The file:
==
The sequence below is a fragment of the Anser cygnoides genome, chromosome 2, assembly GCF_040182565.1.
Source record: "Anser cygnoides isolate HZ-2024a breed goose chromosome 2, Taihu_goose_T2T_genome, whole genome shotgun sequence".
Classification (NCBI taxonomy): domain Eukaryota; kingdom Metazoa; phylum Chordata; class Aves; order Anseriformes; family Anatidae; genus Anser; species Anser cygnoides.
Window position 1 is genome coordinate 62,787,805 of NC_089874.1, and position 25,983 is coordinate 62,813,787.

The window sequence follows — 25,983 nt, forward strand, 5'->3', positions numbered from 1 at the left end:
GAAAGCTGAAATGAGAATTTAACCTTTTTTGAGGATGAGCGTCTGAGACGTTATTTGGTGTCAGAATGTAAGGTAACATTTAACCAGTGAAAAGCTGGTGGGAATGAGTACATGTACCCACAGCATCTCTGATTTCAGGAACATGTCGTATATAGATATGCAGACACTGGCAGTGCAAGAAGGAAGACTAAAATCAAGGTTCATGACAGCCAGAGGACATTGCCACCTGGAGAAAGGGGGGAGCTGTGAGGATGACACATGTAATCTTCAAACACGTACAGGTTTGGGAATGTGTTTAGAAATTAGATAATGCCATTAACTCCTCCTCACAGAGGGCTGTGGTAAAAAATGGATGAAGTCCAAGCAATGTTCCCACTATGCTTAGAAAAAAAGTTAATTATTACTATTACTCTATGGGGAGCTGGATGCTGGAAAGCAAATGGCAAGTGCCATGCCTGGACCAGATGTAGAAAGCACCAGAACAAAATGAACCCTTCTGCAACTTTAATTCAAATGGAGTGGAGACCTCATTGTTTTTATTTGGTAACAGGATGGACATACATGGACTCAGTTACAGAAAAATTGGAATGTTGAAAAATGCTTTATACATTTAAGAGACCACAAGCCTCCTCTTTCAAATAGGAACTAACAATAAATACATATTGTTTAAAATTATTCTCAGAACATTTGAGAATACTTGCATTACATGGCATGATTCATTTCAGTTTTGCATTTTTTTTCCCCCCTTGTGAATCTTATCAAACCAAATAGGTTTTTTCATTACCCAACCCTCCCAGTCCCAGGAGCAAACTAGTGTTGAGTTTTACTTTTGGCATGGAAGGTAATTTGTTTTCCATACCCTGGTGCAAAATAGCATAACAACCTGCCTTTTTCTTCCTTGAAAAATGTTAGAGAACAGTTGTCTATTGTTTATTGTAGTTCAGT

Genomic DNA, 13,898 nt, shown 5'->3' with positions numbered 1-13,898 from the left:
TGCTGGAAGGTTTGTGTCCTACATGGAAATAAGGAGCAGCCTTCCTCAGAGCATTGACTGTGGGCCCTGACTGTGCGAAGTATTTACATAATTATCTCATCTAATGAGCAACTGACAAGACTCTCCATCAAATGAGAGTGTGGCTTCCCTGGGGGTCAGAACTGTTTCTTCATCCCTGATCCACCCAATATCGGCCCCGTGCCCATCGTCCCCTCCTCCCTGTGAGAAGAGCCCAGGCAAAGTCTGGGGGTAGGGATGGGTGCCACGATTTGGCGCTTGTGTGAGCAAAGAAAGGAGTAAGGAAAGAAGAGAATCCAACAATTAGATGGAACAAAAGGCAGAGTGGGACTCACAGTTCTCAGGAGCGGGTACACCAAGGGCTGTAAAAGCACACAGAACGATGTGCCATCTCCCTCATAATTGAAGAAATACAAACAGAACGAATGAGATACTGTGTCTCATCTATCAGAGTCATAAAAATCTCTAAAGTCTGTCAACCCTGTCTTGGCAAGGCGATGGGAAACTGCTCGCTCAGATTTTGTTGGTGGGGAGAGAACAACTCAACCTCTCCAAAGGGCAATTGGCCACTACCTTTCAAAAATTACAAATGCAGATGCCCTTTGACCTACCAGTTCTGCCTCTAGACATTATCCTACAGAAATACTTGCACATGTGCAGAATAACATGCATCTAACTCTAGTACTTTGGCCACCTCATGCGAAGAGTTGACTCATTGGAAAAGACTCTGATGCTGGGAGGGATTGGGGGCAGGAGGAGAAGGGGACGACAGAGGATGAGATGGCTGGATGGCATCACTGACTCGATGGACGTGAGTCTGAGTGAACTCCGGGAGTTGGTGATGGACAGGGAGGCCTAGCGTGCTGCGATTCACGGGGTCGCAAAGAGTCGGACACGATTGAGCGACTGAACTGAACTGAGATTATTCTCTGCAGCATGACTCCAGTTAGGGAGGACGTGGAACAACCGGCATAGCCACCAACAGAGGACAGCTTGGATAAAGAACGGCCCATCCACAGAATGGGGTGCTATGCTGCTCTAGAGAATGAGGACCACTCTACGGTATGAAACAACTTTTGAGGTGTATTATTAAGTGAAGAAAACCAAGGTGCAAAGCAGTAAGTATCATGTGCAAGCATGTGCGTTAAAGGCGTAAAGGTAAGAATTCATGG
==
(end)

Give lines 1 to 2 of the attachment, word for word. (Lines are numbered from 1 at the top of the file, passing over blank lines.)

The sequence below is a fragment of the Anser cygnoides genome, chromosome 2, assembly GCF_040182565.1.
Source record: "Anser cygnoides isolate HZ-2024a breed goose chromosome 2, Taihu_goose_T2T_genome, whole genome shotgun sequence".